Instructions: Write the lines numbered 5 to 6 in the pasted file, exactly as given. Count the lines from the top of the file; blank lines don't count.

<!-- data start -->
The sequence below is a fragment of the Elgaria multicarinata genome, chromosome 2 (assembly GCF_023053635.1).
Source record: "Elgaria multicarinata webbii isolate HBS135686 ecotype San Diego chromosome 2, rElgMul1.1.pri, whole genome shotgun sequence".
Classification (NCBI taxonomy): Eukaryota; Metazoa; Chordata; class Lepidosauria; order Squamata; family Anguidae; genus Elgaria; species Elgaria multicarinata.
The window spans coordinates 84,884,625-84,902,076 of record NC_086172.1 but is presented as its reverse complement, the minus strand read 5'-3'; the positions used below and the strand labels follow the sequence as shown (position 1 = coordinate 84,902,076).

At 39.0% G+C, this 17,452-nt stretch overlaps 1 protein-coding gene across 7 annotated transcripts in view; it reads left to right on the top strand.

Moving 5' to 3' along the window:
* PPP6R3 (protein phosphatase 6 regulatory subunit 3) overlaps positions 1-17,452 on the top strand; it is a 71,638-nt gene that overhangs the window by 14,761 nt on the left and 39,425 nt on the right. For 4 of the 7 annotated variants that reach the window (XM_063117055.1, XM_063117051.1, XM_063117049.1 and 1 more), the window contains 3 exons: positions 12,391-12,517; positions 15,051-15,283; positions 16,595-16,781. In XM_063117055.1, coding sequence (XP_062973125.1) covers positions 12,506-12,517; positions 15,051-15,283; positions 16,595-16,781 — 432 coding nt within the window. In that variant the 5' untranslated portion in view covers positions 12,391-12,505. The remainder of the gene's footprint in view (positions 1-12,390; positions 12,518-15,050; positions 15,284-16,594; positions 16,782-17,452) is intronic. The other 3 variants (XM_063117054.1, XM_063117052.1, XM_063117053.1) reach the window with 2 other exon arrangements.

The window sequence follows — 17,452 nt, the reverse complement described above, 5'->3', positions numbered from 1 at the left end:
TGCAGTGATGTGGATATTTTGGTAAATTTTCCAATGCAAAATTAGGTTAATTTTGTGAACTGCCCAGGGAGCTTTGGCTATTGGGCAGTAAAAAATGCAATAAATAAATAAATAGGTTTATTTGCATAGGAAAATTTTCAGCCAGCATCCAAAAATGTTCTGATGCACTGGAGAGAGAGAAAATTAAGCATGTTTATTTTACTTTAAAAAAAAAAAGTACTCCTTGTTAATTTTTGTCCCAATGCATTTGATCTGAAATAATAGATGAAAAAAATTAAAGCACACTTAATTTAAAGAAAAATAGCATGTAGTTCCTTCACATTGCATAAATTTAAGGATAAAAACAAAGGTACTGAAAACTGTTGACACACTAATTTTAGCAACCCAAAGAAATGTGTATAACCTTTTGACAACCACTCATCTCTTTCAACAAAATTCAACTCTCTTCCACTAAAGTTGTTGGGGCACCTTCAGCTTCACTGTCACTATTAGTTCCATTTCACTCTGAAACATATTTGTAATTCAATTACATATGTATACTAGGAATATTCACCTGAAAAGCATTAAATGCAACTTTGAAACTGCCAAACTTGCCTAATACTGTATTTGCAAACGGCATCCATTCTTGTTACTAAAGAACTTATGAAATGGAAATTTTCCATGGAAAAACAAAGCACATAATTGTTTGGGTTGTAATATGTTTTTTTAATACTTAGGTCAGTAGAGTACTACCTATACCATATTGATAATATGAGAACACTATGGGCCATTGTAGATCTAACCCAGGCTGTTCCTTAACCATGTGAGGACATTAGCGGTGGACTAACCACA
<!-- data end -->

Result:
At 39.0% G+C, this 17,452-nt stretch overlaps 1 protein-coding gene across 7 annotated transcripts in view; it reads left to right on the top strand.

Moving 5' to 3' along the window: